ANDREW Mitchell, the Consumer/Retail-focused founder of Brand Foundry Ventures (BFV), is following two Tennessee startups, scouting for a possible network affiliate here and raising money for BFV's $50MM Fund II.
New York- and Austin-based Mitchell served on a panel of startup pitch judges during last week's 36|86 conference in Nashville last week. Chattanooga startup Torch (VESTA Technology) won, taking home the $50K cash prize. Torch offers a wi-fi router to help parents curate media content accessible to their children.
Charlie Brock, CEO of 36|86 sponsor LaunchTN said last week's judging was "very close," adding that some investors attending said this year's field of 36|86 startups was "our strongest field yet."
Mitchell also said the contest was a tight one, with Torch winning the favor of the group of 36|86 judges "by a fingernail."
Mitchell, 38, regularly makes tough decisions as portfolio manager for Brand Foundry Ventures, which he established in 2014.
He honed his decision-making skills through earlier successful investments in such companies as Birchbox, Warby Parker, Events.com, Chloe+Isabel and others, according to BFV literature. His LinkedIn is here.
Earlier media coverage said BFV's first fund closed at $20MM. Mitchell said that fund now holds stakes in 16 companies and has some dry powder remaining for "three or four more deals" and reserves for follow-on transactions.
Overall, said Mitchell, BFV investments tend to fall in the $200K-$300K to $1MM range, and portfolio companies tend to be high-growth, high-margin and preferably disruptive consumer e-commerce plays, riding a continuing wave of consumer disengagement from bricks-and-mortar shopping toward online shopping experiences.
Mitchell said BFV looks for opportunities to provide an attractive startup's first institutional check in a true Seed round totaling perhaps $1MM.
"I want to touch and feel" the product, said Mitchell, explaining that his firm typically opts-away from situations in which proceeds of a raise will be dedicated to continued software development.
Instead, startups of interest to BFV have often raised $300K or more through founders, friends and family; have made some market entry and have charted a growth map; and, though revenue is not required, may be generating $10K-$15K revenue per month, Mitchell added.
BFV's typical Consumer startups will target such markets as San Francisco and New York, and some robust lower-tier markets.
Asked whether Nashville and Tennessee can establish clout in the tech-driven Consumer startup arena, Mitchell said that's ultimately up to entrepreneurs.
For, he said, entrepreneurs like 36|86's winning Torch Founder Shelley Prevost must ultimately determine where they will make their stand. If adequate capital, business savvy and market access can be secured in-state, then Tennessee's comparatively low startup operating costs and other advantages could carry the day.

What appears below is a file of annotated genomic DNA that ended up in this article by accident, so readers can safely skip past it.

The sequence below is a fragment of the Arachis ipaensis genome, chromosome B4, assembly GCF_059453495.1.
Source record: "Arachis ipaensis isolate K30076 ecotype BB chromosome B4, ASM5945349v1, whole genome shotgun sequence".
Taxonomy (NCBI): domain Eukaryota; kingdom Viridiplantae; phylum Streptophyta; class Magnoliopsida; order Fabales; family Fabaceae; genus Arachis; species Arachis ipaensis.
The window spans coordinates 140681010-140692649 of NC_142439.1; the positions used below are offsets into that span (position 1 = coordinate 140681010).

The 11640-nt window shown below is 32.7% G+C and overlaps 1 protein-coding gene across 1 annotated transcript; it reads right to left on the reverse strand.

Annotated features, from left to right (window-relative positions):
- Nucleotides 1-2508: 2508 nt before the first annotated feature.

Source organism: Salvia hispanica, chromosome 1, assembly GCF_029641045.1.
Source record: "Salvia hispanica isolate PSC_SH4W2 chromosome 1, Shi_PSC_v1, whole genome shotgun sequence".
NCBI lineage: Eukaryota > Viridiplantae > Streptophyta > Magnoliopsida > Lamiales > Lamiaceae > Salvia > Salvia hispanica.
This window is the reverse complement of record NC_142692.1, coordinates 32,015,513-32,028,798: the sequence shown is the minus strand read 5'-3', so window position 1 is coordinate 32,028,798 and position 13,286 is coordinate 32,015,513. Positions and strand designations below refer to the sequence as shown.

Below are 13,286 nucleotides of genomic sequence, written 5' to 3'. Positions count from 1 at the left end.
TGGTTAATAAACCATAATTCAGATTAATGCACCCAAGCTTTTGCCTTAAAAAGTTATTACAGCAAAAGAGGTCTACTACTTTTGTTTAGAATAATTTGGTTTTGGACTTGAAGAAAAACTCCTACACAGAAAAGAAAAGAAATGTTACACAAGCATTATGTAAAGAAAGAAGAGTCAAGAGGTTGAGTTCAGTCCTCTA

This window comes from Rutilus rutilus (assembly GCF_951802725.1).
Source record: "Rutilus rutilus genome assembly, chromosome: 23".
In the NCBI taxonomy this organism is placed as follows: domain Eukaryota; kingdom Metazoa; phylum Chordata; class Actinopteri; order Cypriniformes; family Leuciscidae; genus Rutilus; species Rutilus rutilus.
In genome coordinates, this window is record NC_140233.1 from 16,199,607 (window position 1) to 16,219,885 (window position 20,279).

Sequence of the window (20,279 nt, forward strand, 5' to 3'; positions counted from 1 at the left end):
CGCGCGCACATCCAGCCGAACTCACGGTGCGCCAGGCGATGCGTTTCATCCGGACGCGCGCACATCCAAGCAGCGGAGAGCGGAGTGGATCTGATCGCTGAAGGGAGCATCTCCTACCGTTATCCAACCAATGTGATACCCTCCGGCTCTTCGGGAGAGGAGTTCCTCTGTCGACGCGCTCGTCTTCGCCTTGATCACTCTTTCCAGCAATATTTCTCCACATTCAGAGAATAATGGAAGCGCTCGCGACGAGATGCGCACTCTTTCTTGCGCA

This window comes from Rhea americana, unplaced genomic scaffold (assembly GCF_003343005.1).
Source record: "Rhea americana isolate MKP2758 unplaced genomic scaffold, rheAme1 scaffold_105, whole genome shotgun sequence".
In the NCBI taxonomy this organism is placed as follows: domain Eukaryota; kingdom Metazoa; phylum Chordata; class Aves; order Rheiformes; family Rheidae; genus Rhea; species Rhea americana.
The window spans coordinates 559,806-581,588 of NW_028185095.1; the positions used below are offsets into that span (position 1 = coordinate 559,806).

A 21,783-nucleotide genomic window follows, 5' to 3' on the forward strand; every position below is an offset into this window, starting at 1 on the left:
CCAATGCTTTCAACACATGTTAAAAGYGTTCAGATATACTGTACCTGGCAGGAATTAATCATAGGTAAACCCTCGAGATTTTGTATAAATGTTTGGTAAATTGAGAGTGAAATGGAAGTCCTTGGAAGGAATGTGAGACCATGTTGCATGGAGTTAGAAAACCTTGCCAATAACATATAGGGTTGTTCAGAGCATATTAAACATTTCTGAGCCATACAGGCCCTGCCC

Meanwhile, he said, Launch Tennessee and other actors should continue telling the story of the state's startups, ensuring that institutional and strategic investors in larger cities regularly read or hear about investments in Tennessee.
BFV's Fund II recently had its first close and is soon likely to announce its first investment, said Mitchell.
He said he would very much like to complete some transactions here, partly because he knows strong teams can achieve a lot more in Tennessee's lower-cost business environment than in such major money-center markets as San Francisco or New York.
Mitchell confirmed he's tracking two Tennessee startups that -- although "a little young" -- might get a nod from the new fund, which generally seeks early-stage and emerging-growth companies for its portfolio.
BFV funds are drawn to "high gross margin emerging brand concepts in the E-Commerce, Mobile, Consumer Products and Consumer Devices categories," according to BFV materials provided to Venture Nashville.
In addition to investment, BFV offers gratis to help its portfolio startups connect with sales, marketing and other advisors via BFV's "Collective" network or by other routes. BFV accepts no fees from any party for such referrals to members of the Collective.
Though Mitchell says he's regularly in touch with Brock and other Tennessee business contacts and, for now, can keep an eye on Nashville himself, he'd welcome hearing from Nashville firms interested in becoming members of BFV's Collective network.
That said, in order not to "waste everyone's time," he emphasized that folks interested in exploring the Collective should know that BFV seeks only affiliates that have team members who are heavily experienced and of the highest caliber personally and professionally.
Upfront, he said, firms interested in joining the Collective should already be keenly familiar with the reality that early-stage companies require "high touch" services -- despite their often-meager ability to pay, all of which usually translates into reduced advisor fees.
Current individual investors in BFV funds include executives from Lazard, Sun Apparel, Talenti Gelato, Super Valu, Haagen Dazs, John Varvatos, Under Armour, as well as general partners from private equity and hedge funds, foundations and others, according to company materials.
BFV also says it has at least one strategic relationship with an undisclosed consumer growth fund. VNC